What’s in your toolbox?

This article was written for the Pacific Northwest Conference’s publication, Channels. To view this on their website, click here.

Let’s not kid ourselves. There is way too much information out there. It’s easy to get lost, inundated, bogged down so you feel like you don’t even know how to start sifting through the barrage of information we encounter daily, let alone decide how to mange it all.  Many of you have moved past the question of whether or not you’ll start tweeting, create a facebook page or start an e-newsletter. You’ve done that or are in the process. And just as you were figuring your way around blogs, facebook pages and podcasts, you’re learning there are even more communication tools at your disposal! How do you keep it all straight? You represent congregations and faith communities big and small. What tools can help you work smarter and more effectively?

I heard your plea. Or groan?
flickr user "cwt_ucla"

photo by flickr user, "cwt_ucla"

Here’s a sampling of basic tools you can use to keep up to speed with the changing (and sticking) technology. From eNewsletters to conference calls; blogging to file sharing; live streaming to media editing; project management to task management–you’ve got a smattering here of tools you’ll need to keep in your digital toolkit.

Use what you need, come back to the ones you don’t quite know much about. Find a friend and start exploring! Click on stuff. Don’t worry, you won’t break anything. Promise.

eNews + eCommunication :: Green is in. It’s time to start thinking about paperless communication solutions. This doesn’t mean completely doing away with paper newsletters. You are merely offering another opportunity for your community to receive timely communication about the great things happening in your congregation and faith community.

Constant Contact [constantcontact.com]
Constant Contact has been around the block. They’re a favorite email and event marketing solution for non profits and industry. If you subscribe to any of the Pacific Northwest Conference newsletters, you’ve received a product of Constant Contact. If you can prove your 501(c)(3) status as a nonprofit, you can take advantage of their discounted pricing starting at $15/month.

MailChimp [mailchimp.com]

MailChip is a newer service, but I like it already. They’re hip, easy to use, and have a “Forever Free Plan” that allows you to store up to 2,000 email addresses and send out 12,000 emails a month. Not too shabby!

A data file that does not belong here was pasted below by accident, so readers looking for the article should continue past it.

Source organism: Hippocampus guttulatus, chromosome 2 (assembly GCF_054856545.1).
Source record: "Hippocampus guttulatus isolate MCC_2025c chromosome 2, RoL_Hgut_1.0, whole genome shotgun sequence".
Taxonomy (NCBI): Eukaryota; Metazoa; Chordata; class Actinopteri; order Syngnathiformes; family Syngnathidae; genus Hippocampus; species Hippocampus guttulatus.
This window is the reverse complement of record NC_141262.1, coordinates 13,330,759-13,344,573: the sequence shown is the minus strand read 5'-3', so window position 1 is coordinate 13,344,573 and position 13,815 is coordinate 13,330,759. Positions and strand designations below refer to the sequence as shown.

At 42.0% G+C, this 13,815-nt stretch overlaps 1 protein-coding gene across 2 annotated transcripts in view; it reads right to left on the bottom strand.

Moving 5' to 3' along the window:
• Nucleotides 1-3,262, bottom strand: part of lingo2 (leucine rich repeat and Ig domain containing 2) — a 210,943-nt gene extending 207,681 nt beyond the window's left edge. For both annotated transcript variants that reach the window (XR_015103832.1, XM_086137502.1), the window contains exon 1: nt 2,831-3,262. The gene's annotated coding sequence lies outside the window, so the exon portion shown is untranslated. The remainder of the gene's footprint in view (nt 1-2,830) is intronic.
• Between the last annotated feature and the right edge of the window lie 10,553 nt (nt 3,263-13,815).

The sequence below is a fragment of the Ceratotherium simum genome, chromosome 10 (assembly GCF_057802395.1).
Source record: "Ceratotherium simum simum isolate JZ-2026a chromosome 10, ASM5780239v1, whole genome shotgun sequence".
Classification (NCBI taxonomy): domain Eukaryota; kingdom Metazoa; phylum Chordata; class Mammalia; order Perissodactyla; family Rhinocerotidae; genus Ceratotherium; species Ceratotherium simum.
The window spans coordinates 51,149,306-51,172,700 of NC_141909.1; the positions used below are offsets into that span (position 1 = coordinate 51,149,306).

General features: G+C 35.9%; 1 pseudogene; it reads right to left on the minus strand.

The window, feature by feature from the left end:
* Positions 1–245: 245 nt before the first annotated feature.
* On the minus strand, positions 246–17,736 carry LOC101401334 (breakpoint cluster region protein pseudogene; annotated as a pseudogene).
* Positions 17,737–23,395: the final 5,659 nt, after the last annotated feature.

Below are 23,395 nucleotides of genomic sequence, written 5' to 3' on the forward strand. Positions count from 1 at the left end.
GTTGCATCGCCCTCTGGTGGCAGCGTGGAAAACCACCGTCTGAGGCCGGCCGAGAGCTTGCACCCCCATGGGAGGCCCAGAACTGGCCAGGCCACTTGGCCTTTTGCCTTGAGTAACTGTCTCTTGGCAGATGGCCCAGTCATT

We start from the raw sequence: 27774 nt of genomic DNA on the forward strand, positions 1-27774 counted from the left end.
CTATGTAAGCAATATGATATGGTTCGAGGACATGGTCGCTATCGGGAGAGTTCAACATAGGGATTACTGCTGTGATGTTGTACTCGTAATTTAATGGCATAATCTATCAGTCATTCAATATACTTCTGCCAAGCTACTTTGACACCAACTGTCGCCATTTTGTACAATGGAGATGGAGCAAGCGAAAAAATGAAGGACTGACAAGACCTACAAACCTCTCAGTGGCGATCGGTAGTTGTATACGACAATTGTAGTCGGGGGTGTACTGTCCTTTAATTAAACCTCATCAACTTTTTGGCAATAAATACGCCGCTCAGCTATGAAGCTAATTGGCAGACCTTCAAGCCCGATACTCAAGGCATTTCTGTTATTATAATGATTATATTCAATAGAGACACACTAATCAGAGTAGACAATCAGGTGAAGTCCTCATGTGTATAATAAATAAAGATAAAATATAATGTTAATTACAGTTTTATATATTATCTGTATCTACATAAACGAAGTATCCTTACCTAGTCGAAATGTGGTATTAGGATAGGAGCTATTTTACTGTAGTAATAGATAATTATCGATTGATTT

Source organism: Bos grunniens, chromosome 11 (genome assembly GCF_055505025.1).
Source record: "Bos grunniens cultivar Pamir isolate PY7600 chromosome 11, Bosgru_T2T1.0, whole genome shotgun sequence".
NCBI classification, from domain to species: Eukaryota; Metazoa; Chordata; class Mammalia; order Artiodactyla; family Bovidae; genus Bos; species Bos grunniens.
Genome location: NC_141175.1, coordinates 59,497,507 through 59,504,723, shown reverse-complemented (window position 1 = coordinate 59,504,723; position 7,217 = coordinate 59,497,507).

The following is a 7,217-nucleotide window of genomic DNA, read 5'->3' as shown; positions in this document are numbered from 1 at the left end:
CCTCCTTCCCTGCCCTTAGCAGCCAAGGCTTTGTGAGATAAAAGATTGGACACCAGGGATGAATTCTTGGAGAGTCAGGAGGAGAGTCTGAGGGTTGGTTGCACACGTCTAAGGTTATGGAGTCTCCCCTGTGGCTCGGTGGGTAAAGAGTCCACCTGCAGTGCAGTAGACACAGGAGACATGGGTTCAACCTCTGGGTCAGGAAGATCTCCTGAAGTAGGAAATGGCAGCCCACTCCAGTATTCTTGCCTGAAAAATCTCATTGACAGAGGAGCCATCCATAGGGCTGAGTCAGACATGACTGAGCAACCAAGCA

Website + Blogging :: We know that websites are one of the easiest ways to make information accessible to people who need quick, up-to-date access.

UMC web hosting [gbgm-umc.org/churches]
20 megabytes of web space free-of-charge provided by the General Board of Global Ministries to United Methodist churches, districts, conferences, jurisdictions, United Methodist Women’s groups and other United Methodist organizations that have been approved.

Google Sites [sites.google.com]
With Google Sites, people can work together on a Site to add file attachments, information from other Google applications (like Google Docs, Google Calendar, YouTube and Picasa), and new content. Creating a site is just like editing a word document, and you always control who has access, whether it’s yourself or others in the church. The Google Sites web application is accessible from any internet connected computer, so everyone has access to the latest version.

WordPress [wordpress.com]
Technophobes wanted! WordPress says you can go “from zero to hero” by following their 10-step guide [http://learn.wordpress.com] and I believe it. Using WYSIWYG editing, you don’t have to know code or anything special to make your blog/website look beautiful. And with hundreds of free templates to choose from, you’re bound to find one you like.

Flavors.me [flavors.me]
“Make a homepage in minutes” is their claim to fame. It makes a great landing page and allows you to pull all your online presence into one place. And the layouts/font options are beautiful. Try it!

Filesharing :: We’ve all sent messages with multiple attachments. Some, so big that we get that fateful message saying we’ve exceeded the limit to send them in one email. Or how about the images or sites that we come across and want to save, but can never remember? Here are a few file sharing and organizing options for you to maintain sanity.

Evernote [evernote.com]
Imagine you had a big file or box where you could throw in all the information you came across and wanted to save: photos, quotes, passages you read, website you wanted to check out later. That’s Evernote: an online file cabinet. Oh yes, it’s free!

Dropbox [dropbox.com]
With the option to install Dropbox on your computer or just use the online version, you’re able to share large files with others and access them anywhere–even from your smartphone. Create multiple folders to organize your information and sharing features.

Slideshare [slideshare.net]
It’s social media for presentations and documents! Great way to make your presentations and information accessible via the web. Also a great place to search for info from other presentations that have been uploaded.

Check out part deux in the next installation of Channels, when we’ll cover live streaming, media editing and project management tools. Happy clicking!

Sophia Agtarap is a graduate student in theology at Seattle Pacific University and has a background in education and digital media and communication. She is a member of Beacon United Methodist in Seattle. She is usually spotted drinking soy lattes with her apple devices within arm’s reach. Follow her on twitter at @SophiaSPU or visit her blog at sophiakristina.wordpress.com.

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